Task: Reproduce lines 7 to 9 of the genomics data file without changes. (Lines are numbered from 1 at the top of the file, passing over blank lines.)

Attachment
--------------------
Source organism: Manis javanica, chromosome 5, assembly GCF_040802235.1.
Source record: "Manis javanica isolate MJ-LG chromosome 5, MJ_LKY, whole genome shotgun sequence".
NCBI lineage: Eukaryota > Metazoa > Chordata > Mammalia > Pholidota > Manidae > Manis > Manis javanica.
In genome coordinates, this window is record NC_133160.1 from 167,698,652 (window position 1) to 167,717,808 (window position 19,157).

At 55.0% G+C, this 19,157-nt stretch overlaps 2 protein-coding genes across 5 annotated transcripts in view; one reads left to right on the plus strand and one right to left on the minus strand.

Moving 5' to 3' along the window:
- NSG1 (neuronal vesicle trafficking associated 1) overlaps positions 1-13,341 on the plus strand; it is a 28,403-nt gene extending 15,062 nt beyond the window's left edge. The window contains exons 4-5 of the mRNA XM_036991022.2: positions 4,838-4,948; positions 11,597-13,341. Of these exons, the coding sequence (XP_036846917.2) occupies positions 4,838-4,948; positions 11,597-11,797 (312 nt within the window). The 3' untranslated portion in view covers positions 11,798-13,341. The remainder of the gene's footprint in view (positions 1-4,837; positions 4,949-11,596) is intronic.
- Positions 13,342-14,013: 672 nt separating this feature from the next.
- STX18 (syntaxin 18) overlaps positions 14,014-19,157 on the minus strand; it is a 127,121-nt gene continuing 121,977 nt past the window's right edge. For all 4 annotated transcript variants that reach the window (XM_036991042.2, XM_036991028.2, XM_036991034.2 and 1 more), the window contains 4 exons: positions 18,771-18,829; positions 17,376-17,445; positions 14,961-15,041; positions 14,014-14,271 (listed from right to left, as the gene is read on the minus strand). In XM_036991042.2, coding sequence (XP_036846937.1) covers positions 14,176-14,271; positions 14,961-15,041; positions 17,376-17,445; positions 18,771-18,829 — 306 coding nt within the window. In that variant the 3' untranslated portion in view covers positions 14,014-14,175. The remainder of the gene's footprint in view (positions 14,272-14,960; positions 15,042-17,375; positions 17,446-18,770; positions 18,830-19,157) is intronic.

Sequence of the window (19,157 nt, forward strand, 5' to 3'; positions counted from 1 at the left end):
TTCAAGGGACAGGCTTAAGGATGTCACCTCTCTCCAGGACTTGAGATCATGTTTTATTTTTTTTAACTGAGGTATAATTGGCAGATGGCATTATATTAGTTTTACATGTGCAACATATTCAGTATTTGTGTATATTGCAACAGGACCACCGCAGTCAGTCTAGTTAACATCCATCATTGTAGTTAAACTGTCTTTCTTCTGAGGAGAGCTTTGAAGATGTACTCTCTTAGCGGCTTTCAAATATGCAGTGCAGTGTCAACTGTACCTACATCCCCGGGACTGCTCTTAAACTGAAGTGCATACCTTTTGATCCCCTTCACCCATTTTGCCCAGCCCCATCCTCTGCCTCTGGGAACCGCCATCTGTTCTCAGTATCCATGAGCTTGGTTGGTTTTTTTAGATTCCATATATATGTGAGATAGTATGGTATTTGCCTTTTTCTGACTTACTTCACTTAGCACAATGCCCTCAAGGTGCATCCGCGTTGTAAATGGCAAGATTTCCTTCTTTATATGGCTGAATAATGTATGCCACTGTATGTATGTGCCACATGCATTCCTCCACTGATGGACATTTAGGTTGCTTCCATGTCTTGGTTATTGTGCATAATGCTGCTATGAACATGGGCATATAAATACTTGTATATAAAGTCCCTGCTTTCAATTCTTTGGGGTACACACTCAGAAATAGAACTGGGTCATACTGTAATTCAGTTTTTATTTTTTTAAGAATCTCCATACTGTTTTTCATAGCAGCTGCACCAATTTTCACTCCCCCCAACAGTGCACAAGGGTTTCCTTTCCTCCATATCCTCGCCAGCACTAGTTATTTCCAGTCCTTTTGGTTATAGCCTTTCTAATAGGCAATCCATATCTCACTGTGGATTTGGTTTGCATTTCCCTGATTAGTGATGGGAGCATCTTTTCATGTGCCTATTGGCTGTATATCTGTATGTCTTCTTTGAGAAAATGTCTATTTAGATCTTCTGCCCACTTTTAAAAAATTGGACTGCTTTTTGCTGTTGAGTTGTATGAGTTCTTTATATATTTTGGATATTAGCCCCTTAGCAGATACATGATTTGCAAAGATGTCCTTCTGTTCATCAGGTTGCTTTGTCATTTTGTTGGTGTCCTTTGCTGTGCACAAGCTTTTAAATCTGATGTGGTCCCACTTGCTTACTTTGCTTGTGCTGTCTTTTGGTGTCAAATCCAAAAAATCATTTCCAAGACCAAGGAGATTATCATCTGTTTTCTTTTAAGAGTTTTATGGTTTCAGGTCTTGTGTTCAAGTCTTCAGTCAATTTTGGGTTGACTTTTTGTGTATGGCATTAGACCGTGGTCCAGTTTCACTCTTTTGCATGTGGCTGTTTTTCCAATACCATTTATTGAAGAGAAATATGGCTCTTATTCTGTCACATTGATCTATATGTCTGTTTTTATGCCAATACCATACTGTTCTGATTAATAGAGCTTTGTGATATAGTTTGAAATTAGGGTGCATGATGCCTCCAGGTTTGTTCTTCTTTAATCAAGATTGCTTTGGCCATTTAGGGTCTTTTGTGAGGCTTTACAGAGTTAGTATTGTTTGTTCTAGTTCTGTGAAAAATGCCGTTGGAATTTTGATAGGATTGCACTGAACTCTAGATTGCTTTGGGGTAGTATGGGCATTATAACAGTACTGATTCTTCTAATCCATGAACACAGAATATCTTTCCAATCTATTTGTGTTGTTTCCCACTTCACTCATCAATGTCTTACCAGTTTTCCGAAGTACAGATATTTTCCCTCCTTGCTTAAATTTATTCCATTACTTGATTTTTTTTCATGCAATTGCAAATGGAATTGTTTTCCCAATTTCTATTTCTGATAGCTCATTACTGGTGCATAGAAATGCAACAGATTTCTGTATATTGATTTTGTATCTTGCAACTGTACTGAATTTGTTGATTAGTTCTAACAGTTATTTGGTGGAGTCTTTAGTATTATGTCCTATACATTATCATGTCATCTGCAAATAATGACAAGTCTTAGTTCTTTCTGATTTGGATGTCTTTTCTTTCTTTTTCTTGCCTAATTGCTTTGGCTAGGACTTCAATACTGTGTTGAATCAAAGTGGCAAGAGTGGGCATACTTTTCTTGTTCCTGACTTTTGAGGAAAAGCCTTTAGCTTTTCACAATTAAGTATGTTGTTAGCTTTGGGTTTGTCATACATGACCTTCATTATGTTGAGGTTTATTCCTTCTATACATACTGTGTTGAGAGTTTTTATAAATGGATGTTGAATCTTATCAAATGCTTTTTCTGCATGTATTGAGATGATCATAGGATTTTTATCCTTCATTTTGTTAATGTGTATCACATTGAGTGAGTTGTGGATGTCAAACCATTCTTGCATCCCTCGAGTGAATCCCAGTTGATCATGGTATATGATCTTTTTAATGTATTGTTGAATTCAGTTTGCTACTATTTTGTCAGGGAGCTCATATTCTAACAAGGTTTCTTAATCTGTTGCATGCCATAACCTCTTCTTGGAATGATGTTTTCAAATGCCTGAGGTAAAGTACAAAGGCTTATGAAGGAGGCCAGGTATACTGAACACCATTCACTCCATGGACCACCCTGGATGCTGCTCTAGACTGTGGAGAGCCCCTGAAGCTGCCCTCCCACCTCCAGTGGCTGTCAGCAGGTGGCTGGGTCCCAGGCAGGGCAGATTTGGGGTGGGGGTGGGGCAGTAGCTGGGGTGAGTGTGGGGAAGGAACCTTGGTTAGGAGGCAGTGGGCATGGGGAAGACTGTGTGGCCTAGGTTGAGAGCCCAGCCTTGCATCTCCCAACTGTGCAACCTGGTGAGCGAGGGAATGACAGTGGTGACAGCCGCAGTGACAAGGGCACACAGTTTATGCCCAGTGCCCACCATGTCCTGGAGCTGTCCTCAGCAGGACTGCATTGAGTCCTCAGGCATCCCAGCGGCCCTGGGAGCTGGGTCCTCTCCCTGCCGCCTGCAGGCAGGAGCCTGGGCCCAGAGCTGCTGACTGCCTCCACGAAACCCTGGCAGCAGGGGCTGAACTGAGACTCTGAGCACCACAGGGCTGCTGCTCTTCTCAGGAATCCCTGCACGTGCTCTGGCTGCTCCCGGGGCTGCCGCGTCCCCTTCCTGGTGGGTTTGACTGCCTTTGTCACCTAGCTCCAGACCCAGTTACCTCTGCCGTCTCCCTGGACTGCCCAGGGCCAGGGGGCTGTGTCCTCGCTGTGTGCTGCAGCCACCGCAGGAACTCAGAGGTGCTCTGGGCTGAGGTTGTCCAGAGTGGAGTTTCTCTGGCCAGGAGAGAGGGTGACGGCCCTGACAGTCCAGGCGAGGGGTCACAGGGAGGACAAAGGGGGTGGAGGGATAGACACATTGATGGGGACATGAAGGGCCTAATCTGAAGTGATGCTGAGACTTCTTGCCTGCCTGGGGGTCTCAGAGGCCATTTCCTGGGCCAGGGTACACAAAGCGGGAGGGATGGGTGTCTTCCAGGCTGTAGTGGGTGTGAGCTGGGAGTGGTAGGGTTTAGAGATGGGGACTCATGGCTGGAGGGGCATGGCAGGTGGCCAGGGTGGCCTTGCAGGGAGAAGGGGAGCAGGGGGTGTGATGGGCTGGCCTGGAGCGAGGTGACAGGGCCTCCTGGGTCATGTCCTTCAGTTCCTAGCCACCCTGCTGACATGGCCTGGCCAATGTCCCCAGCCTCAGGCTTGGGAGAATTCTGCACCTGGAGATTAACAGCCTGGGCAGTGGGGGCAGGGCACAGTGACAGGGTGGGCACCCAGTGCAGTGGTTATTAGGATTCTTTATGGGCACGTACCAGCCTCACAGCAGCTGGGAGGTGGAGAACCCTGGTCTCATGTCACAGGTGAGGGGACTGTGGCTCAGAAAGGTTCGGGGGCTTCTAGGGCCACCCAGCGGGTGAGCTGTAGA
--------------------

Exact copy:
- NSG1 (neuronal vesicle trafficking associated 1) overlaps positions 1-13,341 on the plus strand; it is a 28,403-nt gene extending 15,062 nt beyond the window's left edge. The window contains exons 4-5 of the mRNA XM_036991022.2: positions 4,838-4,948; positions 11,597-13,341. Of these exons, the coding sequence (XP_036846917.2) occupies positions 4,838-4,948; positions 11,597-11,797 (312 nt within the window). The 3' untranslated portion in view covers positions 11,798-13,341. The remainder of the gene's footprint in view (positions 1-4,837; positions 4,949-11,596) is intronic.
- Positions 13,342-14,013: 672 nt separating this feature from the next.
- STX18 (syntaxin 18) overlaps positions 14,014-19,157 on the minus strand; it is a 127,121-nt gene continuing 121,977 nt past the window's right edge. For all 4 annotated transcript variants that reach the window (XM_036991042.2, XM_036991028.2, XM_036991034.2 and 1 more), the window contains 4 exons: positions 18,771-18,829; positions 17,376-17,445; positions 14,961-15,041; positions 14,014-14,271 (listed from right to left, as the gene is read on the minus strand). In XM_036991042.2, coding sequence (XP_036846937.1) covers positions 14,176-14,271; positions 14,961-15,041; positions 17,376-17,445; positions 18,771-18,829 — 306 coding nt within the window. In that variant the 3' untranslated portion in view covers positions 14,014-14,175. The remainder of the gene's footprint in view (positions 14,272-14,960; positions 15,042-17,375; positions 17,446-18,770; positions 18,830-19,157) is intronic.